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Colourful co-working at NUX Studio by Sibling Architecture

Sibling lends its characteristically exciting signature to a new fit out for Nux, a design studio and co-working space in Collingwood.

Colourful co-working at NUX Studio by Sibling Architecture

This story originally appeared in Indesign #89, the ‘Magnetic Workplace’ issue. Get your copy here!

Sibling has been responsible for some of the most exciting small scale projects to come out of Australia in recent years. The Melbourne-based architecture practice exercises an edgy design sensibility that’s underscored by a strong understanding of form and colour. It’s difficult not to fall immediately in love with their work, which comprises a portfolio of civic, commercial, residential and education projects. And in their recent fit-out for Nux digital design studio and co-working space, Sibling’s striking palettes and nuanced approach to planning is once again very much on show.

The compact 100 square metre space is housed within a ground floor tenancy in a red brick warehouse building located in Melbourne’s inner-city suburb of Collingwood. Responding to a straightforward brief that called for a variety of spaces for thinking and working, Sibling co-director Amelia Borg and her team have delivered a group of different contemporary settings suitable for varied modes of working.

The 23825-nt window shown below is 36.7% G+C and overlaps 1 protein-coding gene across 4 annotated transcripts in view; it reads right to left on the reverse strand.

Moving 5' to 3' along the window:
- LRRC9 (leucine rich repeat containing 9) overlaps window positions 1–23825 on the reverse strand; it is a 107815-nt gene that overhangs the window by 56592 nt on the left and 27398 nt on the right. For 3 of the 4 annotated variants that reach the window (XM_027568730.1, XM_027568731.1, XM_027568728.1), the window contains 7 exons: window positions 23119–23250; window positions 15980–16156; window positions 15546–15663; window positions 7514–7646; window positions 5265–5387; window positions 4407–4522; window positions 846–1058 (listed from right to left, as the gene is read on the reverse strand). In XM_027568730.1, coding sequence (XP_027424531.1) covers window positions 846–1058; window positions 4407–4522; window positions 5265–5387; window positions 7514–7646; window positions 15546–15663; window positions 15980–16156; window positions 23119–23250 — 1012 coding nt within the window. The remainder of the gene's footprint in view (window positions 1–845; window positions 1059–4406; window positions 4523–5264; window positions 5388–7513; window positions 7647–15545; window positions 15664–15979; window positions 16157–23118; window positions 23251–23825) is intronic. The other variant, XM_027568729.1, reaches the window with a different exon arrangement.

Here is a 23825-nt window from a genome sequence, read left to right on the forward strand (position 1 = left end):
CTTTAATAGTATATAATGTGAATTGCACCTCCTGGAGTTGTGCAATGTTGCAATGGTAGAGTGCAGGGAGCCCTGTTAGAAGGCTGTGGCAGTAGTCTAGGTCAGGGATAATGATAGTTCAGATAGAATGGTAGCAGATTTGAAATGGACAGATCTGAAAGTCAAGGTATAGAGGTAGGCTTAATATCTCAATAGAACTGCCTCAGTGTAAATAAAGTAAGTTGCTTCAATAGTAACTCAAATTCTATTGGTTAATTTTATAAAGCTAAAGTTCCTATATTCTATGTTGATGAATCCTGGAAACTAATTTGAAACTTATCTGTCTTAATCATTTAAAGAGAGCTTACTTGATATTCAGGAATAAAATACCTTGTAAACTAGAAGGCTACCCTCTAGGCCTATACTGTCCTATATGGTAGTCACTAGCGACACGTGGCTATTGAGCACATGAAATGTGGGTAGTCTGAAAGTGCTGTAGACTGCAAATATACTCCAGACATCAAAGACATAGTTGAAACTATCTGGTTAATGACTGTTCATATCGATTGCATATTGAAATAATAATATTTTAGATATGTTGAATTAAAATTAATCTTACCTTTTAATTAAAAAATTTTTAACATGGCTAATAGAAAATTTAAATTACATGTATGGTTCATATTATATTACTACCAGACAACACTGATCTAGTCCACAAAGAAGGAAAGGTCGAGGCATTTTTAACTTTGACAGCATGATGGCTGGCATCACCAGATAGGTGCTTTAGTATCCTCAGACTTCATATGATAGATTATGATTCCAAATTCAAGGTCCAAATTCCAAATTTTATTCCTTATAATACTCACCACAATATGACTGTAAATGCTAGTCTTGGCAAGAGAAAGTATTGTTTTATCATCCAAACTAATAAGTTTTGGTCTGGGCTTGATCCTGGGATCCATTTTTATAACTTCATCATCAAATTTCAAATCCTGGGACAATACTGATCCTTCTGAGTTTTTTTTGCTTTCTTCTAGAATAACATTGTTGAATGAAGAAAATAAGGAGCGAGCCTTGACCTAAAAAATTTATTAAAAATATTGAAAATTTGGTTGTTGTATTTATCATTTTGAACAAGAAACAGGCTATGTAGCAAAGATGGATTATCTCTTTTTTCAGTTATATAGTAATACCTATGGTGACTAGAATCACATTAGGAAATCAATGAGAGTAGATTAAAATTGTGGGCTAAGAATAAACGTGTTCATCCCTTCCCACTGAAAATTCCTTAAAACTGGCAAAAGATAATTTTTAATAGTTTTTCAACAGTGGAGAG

To make the interior feel bigger, they firstly demolished the false ceiling, stripping the space back to its raw volume and embracing its incredible height, creating plenty of room in which to play. Borg explains: “Our overarching concept was to explore the different landscapes that work occurs in, so we created a series of what we call ‘hard’ and ‘soft’ work landscapes. The hard spaces are the more traditional workstations and the soft spaces offer couches and other soft furnishings for downtime and relaxation. Given how compact the space is, we also put a lot of thought into how to provide flexibility and how to facilitate the ability to separate different zones.”

Related: Darling Quarter precinct with Hassell

This flexibility is achieved through operable curtains and the semi-transparent perforated steel screen, which divides the two zones. Dynamic material and colour palettes also define each zone, with the hard landscape characterised by walls clad in plywood and a floor finished in marmoleum. Conversely, the soft landscape’s walls are finished with cushioned upholstery and the floor lined with plush carpet.  

Yet as dynamic as this combination of materials is, Borg’s selection of colours is even better. An electric blue tabletop, couch and carpet are punctuated by pops of bright orange, while the pale pink curtain contrasts nicely with the lime-yellow kitchen. And the lighting is just the icing on the cake. Choosing to limit visible fixtures and instead focus on integrating soft ambient lighting, Borg and the team have successfully utilised this devise to transform the different zones. The mood ring-effect is both playful and sophisticated, making this interior a true visual delight. 

Read about this and more in Indesign Magazine #89 on the ‘Magnetic Workplace’.

Sibling Architecture

Christine Francis

We think you might also like this profile of Patrick Keane, also from Indesign #89.

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